Sky Dawson has practiced vipassana meditation since 1981, and also has extensive experience in hospice and palliative care in Western Australia. She has taught at IMS for several years and is now the Teacher-in-Residence at IMS's Forest Refuge.
Stephen has been a Buddhist practitioner for over 30 years, and is authorized to teach by the eminent Burmese meditation master, Ven. Pa Auk Sayadaw. Described as having a compassionate no-nonsense style, he finds fulfillment in supporting students as they discover deeper authenticity in the acceptance of a loosening self-definition in the process of purifying the mind. This deepening authenticity leads to a more profound, experiential knowing and appreciation of the magnificent complexity of the Buddha's teachings.
My biding motivation for the practice of teaching is to share my interest, my understanding and my confidence in the Buddha's way for a balanced and deeply happy life. Given the pace of our culture and the direction in which it is going, mindfulness is essential to sanity. Since my first vipassana retreat in 1975, I've experienced the wisdom of sanity, peace and freedom.
Now, the challenge in sharing the dhamma is to translate the Buddha's understanding into an idiom that speaks to the whole of our lives. As practice matures, the focus in guiding others shifts from informing the skeptic, inspiring the depressed and doubtful, soothing the suffering, energizing the lazy, cautioning the ambitious to discovering the subtler sources of suffering and happiness in our understanding and behavior. With deepening vipassana insight, students joyfully and confidently disentangle their minds.
In all of this, what sustains me as a teacher is the unwavering confidence that mindfulness is the source of our healing, sanity and freedom. Vipassana practice offers us a perspective on reality that is liberating, both personally and at every level of human interaction. Initially, my unwavering commitment was to the practice. Now my commitment includes service in sharing the dhamma and wherever possible informing, inspiring and encouraging others in the practice.
Susan O'Brien has been practicing vipassana meditation since 1980 and has studied with a variety of Asian and Western teachers. She began teaching in 1996 and coordinates the Insight Meditation correspondence course.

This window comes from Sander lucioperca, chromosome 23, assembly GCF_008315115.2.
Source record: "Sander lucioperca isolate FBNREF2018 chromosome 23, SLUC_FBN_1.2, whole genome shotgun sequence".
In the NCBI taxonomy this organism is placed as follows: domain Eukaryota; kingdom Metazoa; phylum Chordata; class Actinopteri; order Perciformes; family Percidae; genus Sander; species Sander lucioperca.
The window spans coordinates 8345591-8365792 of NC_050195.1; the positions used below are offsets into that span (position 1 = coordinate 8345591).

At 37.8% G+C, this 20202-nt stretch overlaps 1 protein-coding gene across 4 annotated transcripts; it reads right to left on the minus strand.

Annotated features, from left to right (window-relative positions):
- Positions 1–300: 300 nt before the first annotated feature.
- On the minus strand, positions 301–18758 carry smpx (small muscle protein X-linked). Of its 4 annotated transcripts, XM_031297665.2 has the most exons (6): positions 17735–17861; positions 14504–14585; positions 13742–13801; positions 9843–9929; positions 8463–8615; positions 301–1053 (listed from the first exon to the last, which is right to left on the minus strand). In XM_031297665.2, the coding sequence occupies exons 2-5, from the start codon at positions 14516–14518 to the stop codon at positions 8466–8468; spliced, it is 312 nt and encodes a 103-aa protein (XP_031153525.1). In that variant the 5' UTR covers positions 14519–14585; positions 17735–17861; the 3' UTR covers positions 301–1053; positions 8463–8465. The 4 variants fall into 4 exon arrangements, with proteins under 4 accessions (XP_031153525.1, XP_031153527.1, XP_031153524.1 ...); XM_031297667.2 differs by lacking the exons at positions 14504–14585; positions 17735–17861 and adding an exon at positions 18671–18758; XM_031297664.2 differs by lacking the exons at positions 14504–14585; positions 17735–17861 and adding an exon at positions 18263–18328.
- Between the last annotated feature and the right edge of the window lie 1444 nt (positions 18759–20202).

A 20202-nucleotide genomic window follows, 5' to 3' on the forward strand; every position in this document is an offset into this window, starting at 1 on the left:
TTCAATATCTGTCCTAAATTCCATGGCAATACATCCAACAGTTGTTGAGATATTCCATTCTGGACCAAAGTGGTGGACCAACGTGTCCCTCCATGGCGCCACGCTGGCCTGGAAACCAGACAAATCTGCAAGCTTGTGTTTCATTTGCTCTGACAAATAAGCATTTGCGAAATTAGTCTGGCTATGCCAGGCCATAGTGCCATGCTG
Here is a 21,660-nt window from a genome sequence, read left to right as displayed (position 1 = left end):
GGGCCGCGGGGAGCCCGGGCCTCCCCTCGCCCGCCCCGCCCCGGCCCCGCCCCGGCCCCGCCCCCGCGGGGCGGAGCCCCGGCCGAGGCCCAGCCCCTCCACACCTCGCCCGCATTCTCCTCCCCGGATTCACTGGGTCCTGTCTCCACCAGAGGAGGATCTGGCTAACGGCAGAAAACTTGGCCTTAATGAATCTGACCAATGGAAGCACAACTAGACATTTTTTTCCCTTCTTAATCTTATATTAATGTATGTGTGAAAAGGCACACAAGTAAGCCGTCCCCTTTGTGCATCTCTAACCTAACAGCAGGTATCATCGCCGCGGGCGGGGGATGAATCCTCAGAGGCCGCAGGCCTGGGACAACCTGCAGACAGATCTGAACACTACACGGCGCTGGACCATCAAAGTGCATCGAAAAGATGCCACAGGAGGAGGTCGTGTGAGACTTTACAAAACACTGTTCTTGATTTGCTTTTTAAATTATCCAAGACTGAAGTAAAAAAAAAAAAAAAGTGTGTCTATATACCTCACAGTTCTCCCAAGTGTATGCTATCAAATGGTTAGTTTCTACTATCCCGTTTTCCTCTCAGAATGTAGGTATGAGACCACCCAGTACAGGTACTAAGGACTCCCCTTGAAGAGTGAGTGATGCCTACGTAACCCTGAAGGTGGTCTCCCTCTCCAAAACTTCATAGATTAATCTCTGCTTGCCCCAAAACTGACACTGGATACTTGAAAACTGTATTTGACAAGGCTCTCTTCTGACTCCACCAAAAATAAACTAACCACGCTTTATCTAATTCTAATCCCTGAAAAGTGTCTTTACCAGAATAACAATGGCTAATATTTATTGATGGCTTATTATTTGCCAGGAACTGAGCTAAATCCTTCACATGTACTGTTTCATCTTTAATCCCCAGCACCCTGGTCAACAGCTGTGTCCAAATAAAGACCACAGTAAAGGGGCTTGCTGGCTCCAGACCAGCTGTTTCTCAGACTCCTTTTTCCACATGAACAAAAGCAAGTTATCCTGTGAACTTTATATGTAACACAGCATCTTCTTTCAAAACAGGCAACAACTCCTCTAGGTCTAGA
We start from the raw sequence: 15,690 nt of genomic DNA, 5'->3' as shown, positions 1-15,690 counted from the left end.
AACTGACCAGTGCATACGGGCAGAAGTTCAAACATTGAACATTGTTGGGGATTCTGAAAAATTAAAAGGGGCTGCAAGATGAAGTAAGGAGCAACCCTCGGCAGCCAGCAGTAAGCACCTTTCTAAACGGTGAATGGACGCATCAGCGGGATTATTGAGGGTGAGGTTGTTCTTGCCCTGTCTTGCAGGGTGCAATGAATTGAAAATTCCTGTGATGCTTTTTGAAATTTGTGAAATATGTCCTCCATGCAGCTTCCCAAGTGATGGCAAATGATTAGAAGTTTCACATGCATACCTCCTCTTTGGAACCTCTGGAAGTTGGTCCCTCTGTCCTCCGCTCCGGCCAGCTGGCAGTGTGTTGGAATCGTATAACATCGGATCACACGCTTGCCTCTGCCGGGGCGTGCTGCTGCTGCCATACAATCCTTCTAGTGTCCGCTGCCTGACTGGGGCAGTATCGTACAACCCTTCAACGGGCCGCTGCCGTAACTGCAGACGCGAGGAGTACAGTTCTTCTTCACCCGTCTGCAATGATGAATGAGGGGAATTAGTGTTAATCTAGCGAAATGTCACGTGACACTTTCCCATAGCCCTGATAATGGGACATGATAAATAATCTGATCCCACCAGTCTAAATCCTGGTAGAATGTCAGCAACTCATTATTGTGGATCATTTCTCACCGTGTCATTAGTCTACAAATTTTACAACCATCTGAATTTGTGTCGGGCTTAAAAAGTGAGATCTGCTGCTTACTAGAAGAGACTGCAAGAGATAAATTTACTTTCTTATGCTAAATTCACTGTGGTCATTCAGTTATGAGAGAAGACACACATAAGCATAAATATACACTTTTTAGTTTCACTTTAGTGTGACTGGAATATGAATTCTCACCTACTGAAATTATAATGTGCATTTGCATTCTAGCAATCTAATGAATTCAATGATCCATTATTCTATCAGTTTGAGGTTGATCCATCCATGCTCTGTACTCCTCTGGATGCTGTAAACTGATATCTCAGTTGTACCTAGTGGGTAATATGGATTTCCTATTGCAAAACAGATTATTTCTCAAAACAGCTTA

A pervasive but often invisible source of suffering in our culture is self-aversion. We are a busy culture, and we move through our life feeling anxious and dissatisfied, but not fully conscious of how we neglect or judge our inner experience. We suffer from a lack of belonging: to our own bodies, to each other and to the earth. When we practice Buddhist meditation, we learn how to listen deeply and hold our life tenderly.
The open space of compassion allows us to realize that our thoughts and emotions are not who we are; they are waves in our ocean. This gives us the freedom to live more wisely and love more fully.
For over thirty-five years, I've been exploring the awakening of awareness with yoga, meditation, a clinical psychology practice and relationships in spiritual community (sangha). Since the untying of emotional knots is an essential part of "waking up," it is natural for me to weave these elements into my Buddhist practice and teaching. With formal practice, and a genuine engagement in sangha, we can cultivate the qualities of heart and awareness that allow for deep emotional healing and spiritual freedom.
Buddhism guides us in slowing down, quieting and paying attention in an honest and caring way. Through our mindfulness and compassion practices, we establish a sense of intimacy and belonging to our life. We discover that there is no Buddha "out there." Rather, we realize that our true refuge is the wakefulness, openness and love of our own natural awareness.
The inspiration for my teaching is to help people discover the direct experience of ultimate truth that underlies conventional reality, and then infuse life with an ever-deepening awareness of this mystery as it manifests in our everyday work and relationships. I have practiced meditation since 1976, and have been authorized to teach by Ven. Pa Auk Sayadaw of Burma.
Our potential as humans is vast and deep, and can be intentionally developed. There is a way that we can learn to open to all of our experience with kindness and clarity. As we begin to find this stability of heart and mind, wisdom will emerge.This emergence of wisdom, and strengthening of compassion, are the road to our individual and collective happiness and well-being.